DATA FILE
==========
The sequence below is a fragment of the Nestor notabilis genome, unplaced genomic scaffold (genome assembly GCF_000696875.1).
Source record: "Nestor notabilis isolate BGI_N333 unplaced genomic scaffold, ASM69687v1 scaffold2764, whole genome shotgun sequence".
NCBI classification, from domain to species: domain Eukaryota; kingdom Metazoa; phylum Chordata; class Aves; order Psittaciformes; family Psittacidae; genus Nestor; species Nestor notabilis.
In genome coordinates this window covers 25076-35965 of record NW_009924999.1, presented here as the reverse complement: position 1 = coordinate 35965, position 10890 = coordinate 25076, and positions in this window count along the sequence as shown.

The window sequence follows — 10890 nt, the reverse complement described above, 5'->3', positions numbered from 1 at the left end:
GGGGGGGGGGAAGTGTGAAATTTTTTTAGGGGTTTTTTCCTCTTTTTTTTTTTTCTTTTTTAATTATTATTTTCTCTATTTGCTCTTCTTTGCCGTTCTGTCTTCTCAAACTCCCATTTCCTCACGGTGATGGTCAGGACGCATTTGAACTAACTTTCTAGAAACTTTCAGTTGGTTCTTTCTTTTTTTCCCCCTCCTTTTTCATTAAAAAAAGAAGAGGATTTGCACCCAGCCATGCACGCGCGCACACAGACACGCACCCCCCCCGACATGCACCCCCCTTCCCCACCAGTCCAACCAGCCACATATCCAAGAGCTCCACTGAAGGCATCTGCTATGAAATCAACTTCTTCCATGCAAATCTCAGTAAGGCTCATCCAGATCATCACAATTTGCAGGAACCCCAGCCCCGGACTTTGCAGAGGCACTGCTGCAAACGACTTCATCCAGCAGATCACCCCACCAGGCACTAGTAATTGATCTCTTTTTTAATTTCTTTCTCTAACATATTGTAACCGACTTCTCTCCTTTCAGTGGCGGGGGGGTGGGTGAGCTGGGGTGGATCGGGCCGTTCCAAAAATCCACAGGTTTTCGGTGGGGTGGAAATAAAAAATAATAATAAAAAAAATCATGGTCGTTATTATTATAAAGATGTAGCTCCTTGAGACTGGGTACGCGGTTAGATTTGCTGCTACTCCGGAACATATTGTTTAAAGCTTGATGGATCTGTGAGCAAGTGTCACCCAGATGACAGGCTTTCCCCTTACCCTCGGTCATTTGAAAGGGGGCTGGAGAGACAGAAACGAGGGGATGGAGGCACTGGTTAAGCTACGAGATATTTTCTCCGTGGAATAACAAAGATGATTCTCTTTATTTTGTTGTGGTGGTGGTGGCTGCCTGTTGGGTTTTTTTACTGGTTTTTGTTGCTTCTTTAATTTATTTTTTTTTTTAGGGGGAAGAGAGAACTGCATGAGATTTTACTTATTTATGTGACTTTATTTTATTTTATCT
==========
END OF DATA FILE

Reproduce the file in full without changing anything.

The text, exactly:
The sequence below is a fragment of the Nestor notabilis genome, unplaced genomic scaffold (genome assembly GCF_000696875.1).
Source record: "Nestor notabilis isolate BGI_N333 unplaced genomic scaffold, ASM69687v1 scaffold2764, whole genome shotgun sequence".
NCBI classification, from domain to species: domain Eukaryota; kingdom Metazoa; phylum Chordata; class Aves; order Psittaciformes; family Psittacidae; genus Nestor; species Nestor notabilis.
In genome coordinates this window covers 25076-35965 of record NW_009924999.1, presented here as the reverse complement: position 1 = coordinate 35965, position 10890 = coordinate 25076, and positions in this window count along the sequence as shown.

The window sequence follows — 10890 nt, the reverse complement described above, 5'->3', positions numbered from 1 at the left end:
GGGGGGGGGGAAGTGTGAAATTTTTTTAGGGGTTTTTTCCTCTTTTTTTTTTTTCTTTTTTAATTATTATTTTCTCTATTTGCTCTTCTTTGCCGTTCTGTCTTCTCAAACTCCCATTTCCTCACGGTGATGGTCAGGACGCATTTGAACTAACTTTCTAGAAACTTTCAGTTGGTTCTTTCTTTTTTTCCCCCTCCTTTTTCATTAAAAAAAGAAGAGGATTTGCACCCAGCCATGCACGCGCGCACACAGACACGCACCCCCCCCGACATGCACCCCCCTTCCCCACCAGTCCAACCAGCCACATATCCAAGAGCTCCACTGAAGGCATCTGCTATGAAATCAACTTCTTCCATGCAAATCTCAGTAAGGCTCATCCAGATCATCACAATTTGCAGGAACCCCAGCCCCGGACTTTGCAGAGGCACTGCTGCAAACGACTTCATCCAGCAGATCACCCCACCAGGCACTAGTAATTGATCTCTTTTTTAATTTCTTTCTCTAACATATTGTAACCGACTTCTCTCCTTTCAGTGGCGGGGGGGTGGGTGAGCTGGGGTGGATCGGGCCGTTCCAAAAATCCACAGGTTTTCGGTGGGGTGGAAATAAAAAATAATAATAAAAAAAATCATGGTCGTTATTATTATAAAGATGTAGCTCCTTGAGACTGGGTACGCGGTTAGATTTGCTGCTACTCCGGAACATATTGTTTAAAGCTTGATGGATCTGTGAGCAAGTGTCACCCAGATGACAGGCTTTCCCCTTACCCTCGGTCATTTGAAAGGGGGCTGGAGAGACAGAAACGAGGGGATGGAGGCACTGGTTAAGCTACGAGATATTTTCTCCGTGGAATAACAAAGATGATTCTCTTTATTTTGTTGTGGTGGTGGTGGCTGCCTGTTGGGTTTTTTTACTGGTTTTTGTTGCTTCTTTAATTTATTTTTTTTTTTAGGGGGAAGAGAGAACTGCATGAGATTTTACTTATTTATGTGACTTTATTTTATTTTATCT